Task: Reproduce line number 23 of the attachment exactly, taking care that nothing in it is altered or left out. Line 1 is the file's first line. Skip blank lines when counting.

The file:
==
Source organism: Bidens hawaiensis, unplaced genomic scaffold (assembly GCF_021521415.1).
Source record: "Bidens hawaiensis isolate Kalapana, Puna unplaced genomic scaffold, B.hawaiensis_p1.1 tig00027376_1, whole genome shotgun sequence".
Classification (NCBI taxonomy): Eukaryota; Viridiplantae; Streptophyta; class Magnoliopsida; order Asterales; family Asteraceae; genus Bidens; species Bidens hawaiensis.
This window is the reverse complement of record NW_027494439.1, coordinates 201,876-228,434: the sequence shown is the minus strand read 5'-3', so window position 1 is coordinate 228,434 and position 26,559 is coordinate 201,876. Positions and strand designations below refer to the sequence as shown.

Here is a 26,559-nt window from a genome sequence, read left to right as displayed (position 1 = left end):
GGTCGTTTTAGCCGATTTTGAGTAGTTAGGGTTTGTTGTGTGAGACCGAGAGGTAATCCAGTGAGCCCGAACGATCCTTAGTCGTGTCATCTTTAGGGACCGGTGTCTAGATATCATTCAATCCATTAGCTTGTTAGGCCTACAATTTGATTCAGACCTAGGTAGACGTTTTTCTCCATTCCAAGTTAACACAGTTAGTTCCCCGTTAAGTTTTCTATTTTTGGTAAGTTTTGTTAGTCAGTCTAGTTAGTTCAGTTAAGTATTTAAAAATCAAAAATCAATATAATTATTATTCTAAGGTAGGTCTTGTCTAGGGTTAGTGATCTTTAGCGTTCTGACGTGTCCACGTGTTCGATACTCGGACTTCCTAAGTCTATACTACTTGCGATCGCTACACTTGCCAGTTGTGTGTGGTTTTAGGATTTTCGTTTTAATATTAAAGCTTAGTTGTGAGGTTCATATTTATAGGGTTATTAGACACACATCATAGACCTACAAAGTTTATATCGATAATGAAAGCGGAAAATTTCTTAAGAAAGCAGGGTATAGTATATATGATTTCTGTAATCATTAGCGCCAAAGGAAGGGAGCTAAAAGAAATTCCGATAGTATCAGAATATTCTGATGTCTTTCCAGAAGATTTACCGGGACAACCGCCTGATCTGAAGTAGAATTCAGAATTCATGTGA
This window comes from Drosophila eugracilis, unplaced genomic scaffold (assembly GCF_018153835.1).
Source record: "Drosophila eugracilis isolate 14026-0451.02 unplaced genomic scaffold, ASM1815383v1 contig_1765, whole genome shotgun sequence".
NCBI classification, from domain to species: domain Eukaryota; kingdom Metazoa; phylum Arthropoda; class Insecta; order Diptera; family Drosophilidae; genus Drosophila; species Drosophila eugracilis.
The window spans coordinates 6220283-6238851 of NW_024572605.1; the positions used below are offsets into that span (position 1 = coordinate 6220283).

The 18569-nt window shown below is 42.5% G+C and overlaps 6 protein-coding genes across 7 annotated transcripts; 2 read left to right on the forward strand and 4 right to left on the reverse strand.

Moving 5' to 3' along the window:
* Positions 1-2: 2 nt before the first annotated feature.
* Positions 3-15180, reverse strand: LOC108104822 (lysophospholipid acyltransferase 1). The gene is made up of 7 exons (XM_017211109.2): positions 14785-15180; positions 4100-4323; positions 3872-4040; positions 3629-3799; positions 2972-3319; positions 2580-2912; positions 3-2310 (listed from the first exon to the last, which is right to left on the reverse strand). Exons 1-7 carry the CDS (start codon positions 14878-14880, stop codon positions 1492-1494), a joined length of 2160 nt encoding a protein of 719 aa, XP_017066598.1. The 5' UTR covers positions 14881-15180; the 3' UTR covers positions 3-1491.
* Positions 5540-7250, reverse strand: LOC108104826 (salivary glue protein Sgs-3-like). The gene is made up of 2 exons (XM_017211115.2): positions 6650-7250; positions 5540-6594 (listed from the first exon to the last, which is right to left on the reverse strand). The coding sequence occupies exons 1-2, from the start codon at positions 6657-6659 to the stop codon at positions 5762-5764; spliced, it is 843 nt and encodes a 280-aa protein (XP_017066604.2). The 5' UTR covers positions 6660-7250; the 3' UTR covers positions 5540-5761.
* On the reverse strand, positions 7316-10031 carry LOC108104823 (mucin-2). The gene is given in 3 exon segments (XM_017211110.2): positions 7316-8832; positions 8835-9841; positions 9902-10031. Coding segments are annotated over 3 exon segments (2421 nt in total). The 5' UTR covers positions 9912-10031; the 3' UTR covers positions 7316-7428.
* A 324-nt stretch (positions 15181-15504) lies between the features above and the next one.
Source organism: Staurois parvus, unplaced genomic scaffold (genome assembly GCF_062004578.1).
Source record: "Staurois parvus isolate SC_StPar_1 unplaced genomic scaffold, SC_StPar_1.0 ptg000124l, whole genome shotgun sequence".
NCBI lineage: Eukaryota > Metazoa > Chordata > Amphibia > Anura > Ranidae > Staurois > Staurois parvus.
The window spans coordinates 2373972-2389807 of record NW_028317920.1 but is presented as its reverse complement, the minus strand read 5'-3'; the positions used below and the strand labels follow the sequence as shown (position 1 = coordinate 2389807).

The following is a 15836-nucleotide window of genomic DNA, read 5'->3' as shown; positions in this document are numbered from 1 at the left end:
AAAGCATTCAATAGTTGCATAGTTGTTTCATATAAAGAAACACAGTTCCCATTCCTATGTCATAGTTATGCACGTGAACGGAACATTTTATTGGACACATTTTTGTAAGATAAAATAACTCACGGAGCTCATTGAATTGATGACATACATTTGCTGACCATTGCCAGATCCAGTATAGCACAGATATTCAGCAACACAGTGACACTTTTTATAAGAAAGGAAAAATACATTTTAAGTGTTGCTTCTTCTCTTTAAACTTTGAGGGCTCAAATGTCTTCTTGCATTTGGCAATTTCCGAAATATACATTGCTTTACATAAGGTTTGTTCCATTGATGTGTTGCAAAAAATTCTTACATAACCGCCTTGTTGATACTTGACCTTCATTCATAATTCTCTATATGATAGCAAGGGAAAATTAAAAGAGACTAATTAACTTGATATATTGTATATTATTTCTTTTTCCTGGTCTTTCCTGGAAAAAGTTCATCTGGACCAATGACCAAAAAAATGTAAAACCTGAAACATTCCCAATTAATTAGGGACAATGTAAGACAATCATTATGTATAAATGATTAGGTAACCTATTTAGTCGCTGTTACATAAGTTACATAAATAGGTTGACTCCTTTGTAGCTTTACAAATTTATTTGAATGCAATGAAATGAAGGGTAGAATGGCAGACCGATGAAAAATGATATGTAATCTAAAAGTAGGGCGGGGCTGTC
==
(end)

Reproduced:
AAAGCATTCAATAGTTGCATAGTTGTTTCATATAAAGAAACACAGTTCCCATTCCTATGTCATAGTTATGCACGTGAACGGAACATTTTATTGGACACATTTTTGTAAGATAAAATAACTCACGGAGCTCATTGAATTGATGACATACATTTGCTGACCATTGCCAGATCCAGTATAGCACAGATATTCAGCAACACAGTGACACTTTTTATAAGAAAGGAAAAATACATTTTAAGTGTTGCTTCTTCTCTTTAAACTTTGAGGGCTCAAATGTCTTCTTGCATTTGGCAATTTCCGAAATATACATTGCTTTACATAAGGTTTGTTCCATTGATGTGTTGCAAAAAATTCTTACATAACCGCCTTGTTGATACTTGACCTTCATTCATAATTCTCTATATGATAGCAAGGGAAAATTAAAAGAGACTAATTAACTTGATATATTGTATATTATTTCTTTTTCCTGGTCTTTCCTGGAAAAAGTTCATCTGGACCAATGACCAAAAAAATGTAAAACCTGAAACATTCCCAATTAATTAGGGACAATGTAAGACAATCATTATGTATAAATGATTAGGTAACCTATTTAGTCGCTGTTACATAAGTTACATAAATAGGTTGACTCCTTTGTAGCTTTACAAATTTATTTGAATGCAATGAAATGAAGGGTAGAATGGCAGACCGATGAAAAATGATATGTAATCTAAAAGTAGGGCGGGGCTGTC